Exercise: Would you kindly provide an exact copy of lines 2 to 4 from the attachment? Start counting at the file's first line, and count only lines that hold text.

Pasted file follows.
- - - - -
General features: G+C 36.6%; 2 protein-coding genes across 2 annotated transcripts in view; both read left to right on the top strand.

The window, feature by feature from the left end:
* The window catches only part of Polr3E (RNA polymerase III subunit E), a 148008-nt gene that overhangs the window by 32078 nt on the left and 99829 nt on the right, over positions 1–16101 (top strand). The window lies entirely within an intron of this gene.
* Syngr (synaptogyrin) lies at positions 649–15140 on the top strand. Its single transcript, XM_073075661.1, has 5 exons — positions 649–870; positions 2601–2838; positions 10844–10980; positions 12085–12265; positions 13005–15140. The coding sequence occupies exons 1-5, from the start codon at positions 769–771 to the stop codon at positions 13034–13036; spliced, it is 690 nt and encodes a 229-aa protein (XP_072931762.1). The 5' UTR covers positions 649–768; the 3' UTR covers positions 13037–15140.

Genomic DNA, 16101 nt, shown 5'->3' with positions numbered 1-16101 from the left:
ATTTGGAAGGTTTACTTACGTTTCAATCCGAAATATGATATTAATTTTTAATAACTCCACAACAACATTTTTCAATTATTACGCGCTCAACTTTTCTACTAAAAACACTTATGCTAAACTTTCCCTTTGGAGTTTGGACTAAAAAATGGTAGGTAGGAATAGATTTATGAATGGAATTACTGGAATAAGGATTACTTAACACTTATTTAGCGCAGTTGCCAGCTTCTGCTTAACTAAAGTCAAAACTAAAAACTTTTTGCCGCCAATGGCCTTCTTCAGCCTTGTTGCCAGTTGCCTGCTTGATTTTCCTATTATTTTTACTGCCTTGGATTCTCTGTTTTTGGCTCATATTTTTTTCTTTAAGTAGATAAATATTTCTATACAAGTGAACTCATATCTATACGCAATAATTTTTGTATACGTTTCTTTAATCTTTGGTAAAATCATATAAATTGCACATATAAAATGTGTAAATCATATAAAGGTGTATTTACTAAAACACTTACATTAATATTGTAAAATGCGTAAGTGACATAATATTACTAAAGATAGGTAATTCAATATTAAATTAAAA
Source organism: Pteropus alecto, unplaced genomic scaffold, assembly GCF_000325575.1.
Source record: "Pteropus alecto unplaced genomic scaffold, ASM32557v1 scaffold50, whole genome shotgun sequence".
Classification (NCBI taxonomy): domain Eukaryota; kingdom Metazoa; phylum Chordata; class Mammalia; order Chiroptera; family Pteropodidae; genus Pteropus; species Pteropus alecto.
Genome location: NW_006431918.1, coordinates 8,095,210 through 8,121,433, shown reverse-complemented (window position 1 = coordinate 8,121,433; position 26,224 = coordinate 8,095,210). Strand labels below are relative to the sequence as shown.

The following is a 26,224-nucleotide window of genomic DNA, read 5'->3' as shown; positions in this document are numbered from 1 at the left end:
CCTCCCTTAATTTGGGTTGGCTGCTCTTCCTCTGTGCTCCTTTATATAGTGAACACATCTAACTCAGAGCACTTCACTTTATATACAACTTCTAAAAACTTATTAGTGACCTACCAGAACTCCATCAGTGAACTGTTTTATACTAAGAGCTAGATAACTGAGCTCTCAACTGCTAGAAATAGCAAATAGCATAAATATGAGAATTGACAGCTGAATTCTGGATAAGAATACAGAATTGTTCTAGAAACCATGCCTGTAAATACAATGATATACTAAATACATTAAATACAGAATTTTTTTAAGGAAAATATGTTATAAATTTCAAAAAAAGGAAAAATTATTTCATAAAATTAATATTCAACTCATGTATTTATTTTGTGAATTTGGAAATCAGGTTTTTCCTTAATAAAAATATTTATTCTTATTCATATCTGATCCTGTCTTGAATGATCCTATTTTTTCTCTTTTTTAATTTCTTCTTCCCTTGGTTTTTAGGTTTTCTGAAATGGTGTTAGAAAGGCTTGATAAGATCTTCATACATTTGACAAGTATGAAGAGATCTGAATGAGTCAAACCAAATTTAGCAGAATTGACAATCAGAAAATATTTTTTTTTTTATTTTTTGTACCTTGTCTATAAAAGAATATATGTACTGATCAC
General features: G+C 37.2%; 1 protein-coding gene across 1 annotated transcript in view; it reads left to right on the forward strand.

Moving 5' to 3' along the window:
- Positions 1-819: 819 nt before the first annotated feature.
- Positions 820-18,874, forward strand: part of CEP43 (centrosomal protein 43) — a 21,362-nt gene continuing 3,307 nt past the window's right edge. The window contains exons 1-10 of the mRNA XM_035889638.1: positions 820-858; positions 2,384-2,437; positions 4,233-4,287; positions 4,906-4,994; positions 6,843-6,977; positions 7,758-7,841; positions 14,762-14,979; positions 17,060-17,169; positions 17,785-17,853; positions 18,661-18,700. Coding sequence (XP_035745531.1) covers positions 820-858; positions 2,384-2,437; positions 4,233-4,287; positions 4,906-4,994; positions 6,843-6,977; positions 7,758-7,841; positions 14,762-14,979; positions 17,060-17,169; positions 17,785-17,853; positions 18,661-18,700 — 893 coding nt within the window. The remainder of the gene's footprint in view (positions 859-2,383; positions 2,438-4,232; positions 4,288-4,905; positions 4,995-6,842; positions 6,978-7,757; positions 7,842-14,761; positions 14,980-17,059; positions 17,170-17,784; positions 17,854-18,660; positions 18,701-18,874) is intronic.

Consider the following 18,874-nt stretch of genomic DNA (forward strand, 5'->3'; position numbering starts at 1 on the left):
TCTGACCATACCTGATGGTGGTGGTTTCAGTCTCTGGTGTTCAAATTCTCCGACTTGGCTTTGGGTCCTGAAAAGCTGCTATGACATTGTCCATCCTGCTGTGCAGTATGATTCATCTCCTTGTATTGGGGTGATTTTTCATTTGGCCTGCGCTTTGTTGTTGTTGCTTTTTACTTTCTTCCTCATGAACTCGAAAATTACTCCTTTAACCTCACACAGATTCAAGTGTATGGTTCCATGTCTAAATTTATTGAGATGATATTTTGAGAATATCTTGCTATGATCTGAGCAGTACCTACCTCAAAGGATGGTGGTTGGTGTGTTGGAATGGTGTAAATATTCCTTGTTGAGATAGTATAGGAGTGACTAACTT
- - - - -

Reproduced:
The window, feature by feature from the left end:
* The window catches only part of Polr3E (RNA polymerase III subunit E), a 148008-nt gene that overhangs the window by 32078 nt on the left and 99829 nt on the right, over positions 1–16101 (top strand). The window lies entirely within an intron of this gene.
* Syngr (synaptogyrin) lies at positions 649–15140 on the top strand. Its single transcript, XM_073075661.1, has 5 exons — positions 649–870; positions 2601–2838; positions 10844–10980; positions 12085–12265; positions 13005–15140. The coding sequence occupies exons 1-5, from the start codon at positions 769–771 to the stop codon at positions 13034–13036; spliced, it is 690 nt and encodes a 229-aa protein (XP_072931762.1). The 5' UTR covers positions 649–768; the 3' UTR covers positions 13037–15140.